int board[N][M];
    };
    
    // ...
    
    int main()
    {
        Checkerboard<8, 8> customCheckersBoard;
        // ...
    }
    But if by user you mean a user of your program, then you might consider using a std::vector<std::vector<int> > or Boost.MultiArray.
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    C++ Witch laserlight's Avatar
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    You would do well to avoid sufoode's advice since sufoode cannot even demonstrate a 2D dynamic array correctly
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    the stl isn't a separate library.

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    Quote Originally Posted by sufoode
    take laserlight's advice and go download a whole seperate library just to use dynamic arrays
    Indeed you should, if you are interested in the memory savings available over a std::vector of std::vectors. That said, another possibility is to just implement it yourself using a single std::vector<int>... but it also means writing more code when you can just use an existing library.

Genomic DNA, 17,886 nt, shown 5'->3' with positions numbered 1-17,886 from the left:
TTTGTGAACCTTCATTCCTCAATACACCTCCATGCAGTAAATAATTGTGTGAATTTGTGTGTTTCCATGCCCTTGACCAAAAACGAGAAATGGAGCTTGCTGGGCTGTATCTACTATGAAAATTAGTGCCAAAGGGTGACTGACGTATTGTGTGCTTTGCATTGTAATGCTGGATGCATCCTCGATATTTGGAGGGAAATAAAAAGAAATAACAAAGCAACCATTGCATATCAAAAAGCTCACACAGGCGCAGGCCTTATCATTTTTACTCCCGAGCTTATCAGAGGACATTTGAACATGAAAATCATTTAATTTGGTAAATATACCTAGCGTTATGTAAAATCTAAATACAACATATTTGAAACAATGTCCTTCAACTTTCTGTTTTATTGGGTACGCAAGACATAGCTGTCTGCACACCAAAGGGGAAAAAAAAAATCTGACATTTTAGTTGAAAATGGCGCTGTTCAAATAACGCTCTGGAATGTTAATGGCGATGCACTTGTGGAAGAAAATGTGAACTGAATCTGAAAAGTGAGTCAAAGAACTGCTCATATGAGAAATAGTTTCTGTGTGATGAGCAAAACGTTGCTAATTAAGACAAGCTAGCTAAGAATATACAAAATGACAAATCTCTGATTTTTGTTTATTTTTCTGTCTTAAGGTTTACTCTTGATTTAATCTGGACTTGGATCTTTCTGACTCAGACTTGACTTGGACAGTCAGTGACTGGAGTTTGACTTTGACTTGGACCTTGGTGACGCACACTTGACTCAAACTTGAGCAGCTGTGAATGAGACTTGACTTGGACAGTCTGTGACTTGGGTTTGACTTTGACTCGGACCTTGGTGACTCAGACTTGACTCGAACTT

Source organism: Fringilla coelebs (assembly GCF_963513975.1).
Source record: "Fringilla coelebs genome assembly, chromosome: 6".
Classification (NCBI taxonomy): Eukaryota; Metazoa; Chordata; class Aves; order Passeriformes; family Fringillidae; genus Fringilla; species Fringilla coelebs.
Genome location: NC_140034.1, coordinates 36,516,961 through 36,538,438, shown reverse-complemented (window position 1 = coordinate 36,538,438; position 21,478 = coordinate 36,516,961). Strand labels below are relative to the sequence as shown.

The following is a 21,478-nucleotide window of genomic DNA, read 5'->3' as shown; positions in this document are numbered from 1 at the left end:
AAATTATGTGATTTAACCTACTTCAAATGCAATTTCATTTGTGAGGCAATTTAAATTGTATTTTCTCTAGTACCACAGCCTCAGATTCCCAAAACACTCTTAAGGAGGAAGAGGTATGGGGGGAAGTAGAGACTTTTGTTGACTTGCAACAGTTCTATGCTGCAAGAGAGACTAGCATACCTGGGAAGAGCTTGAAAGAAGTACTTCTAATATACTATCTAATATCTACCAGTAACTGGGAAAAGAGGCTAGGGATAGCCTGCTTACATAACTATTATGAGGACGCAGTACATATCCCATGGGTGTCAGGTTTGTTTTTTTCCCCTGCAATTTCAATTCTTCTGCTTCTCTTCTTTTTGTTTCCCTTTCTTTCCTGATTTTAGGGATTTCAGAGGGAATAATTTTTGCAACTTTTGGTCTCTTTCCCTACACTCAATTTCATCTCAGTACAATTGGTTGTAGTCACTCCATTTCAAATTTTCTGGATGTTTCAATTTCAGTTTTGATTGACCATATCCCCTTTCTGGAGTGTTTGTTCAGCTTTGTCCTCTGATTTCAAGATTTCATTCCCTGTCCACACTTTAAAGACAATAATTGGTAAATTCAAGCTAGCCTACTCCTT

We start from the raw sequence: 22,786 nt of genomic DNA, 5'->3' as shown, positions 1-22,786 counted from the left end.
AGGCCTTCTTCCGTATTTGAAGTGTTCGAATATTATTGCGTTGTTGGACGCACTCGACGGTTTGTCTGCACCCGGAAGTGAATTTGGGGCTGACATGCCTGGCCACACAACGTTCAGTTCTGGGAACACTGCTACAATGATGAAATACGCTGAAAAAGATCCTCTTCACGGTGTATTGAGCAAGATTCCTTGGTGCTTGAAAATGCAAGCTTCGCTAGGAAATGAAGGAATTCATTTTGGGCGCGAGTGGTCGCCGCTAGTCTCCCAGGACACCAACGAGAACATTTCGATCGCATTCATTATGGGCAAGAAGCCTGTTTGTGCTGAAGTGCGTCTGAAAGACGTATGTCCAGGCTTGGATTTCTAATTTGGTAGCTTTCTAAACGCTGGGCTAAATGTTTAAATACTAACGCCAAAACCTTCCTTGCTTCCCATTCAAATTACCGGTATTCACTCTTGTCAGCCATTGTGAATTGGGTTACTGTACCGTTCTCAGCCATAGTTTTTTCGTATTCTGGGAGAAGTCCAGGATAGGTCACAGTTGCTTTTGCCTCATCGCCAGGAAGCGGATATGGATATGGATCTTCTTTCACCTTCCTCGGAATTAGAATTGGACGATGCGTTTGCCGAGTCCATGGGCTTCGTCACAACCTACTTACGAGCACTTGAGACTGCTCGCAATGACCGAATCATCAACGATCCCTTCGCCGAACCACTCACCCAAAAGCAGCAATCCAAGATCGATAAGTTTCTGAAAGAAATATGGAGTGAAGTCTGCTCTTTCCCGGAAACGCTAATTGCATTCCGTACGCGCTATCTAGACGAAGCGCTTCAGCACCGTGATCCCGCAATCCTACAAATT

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    @ OP:

    consider the following:

    Code:
      const unsigned int size = 8;
      int s = 4;  
      const unsigned int size2 = s;
      int arr[size]; // ok
      int arr2[size2]; // compile time error
    do you understand the difference?

  9. #9
    C++ Witch laserlight's Avatar
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    Quote Originally Posted by sufoode
    how about just declare a giant array like [1024][1024].

    now the user can sepecify the width and height. problem solved.
    That would be a good solution, except for the potential problem of the giant array being too large to fit into the given memory, e.g., on the stack, or possibly being too small for the desired custom checkerboard. Even if you find the right balance, there would likely be space wastage.
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    both of those are really terrible solutions imo.